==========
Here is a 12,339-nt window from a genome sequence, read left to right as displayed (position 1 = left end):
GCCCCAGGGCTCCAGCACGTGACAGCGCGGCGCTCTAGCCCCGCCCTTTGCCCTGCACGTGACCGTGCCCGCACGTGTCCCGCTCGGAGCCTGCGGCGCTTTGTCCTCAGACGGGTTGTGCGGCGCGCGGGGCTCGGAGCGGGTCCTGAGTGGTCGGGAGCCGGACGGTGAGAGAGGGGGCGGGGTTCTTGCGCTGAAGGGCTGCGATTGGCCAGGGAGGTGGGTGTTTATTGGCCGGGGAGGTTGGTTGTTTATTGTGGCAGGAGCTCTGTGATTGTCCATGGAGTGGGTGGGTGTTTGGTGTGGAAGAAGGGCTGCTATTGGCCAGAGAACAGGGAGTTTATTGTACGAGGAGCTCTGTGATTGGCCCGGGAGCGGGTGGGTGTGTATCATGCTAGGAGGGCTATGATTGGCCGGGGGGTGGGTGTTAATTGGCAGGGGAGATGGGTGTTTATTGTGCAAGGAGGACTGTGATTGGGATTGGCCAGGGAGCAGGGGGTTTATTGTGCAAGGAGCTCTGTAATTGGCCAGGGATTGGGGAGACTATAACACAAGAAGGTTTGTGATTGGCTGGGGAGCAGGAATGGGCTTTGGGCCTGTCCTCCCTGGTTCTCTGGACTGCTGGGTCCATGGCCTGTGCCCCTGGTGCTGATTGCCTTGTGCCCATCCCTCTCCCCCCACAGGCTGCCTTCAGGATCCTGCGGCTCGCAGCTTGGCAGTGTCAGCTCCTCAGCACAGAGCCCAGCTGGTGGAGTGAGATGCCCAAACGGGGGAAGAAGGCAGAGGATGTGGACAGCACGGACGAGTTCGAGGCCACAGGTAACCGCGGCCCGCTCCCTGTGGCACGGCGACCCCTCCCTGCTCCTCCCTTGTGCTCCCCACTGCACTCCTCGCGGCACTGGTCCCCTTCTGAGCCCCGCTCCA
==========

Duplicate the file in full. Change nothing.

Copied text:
Here is a 12,339-nt window from a genome sequence, read left to right as displayed (position 1 = left end):
GCCCCAGGGCTCCAGCACGTGACAGCGCGGCGCTCTAGCCCCGCCCTTTGCCCTGCACGTGACCGTGCCCGCACGTGTCCCGCTCGGAGCCTGCGGCGCTTTGTCCTCAGACGGGTTGTGCGGCGCGCGGGGCTCGGAGCGGGTCCTGAGTGGTCGGGAGCCGGACGGTGAGAGAGGGGGCGGGGTTCTTGCGCTGAAGGGCTGCGATTGGCCAGGGAGGTGGGTGTTTATTGGCCGGGGAGGTTGGTTGTTTATTGTGGCAGGAGCTCTGTGATTGTCCATGGAGTGGGTGGGTGTTTGGTGTGGAAGAAGGGCTGCTATTGGCCAGAGAACAGGGAGTTTATTGTACGAGGAGCTCTGTGATTGGCCCGGGAGCGGGTGGGTGTGTATCATGCTAGGAGGGCTATGATTGGCCGGGGGGTGGGTGTTAATTGGCAGGGGAGATGGGTGTTTATTGTGCAAGGAGGACTGTGATTGGGATTGGCCAGGGAGCAGGGGGTTTATTGTGCAAGGAGCTCTGTAATTGGCCAGGGATTGGGGAGACTATAACACAAGAAGGTTTGTGATTGGCTGGGGAGCAGGAATGGGCTTTGGGCCTGTCCTCCCTGGTTCTCTGGACTGCTGGGTCCATGGCCTGTGCCCCTGGTGCTGATTGCCTTGTGCCCATCCCTCTCCCCCCACAGGCTGCCTTCAGGATCCTGCGGCTCGCAGCTTGGCAGTGTCAGCTCCTCAGCACAGAGCCCAGCTGGTGGAGTGAGATGCCCAAACGGGGGAAGAAGGCAGAGGATGTGGACAGCACGGACGAGTTCGAGGCCACAGGTAACCGCGGCCCGCTCCCTGTGGCACGGCGACCCCTCCCTGCTCCTCCCTTGTGCTCCCCACTGCACTCCTCGCGGCACTGGTCCCCTTCTGAGCCCCGCTCCA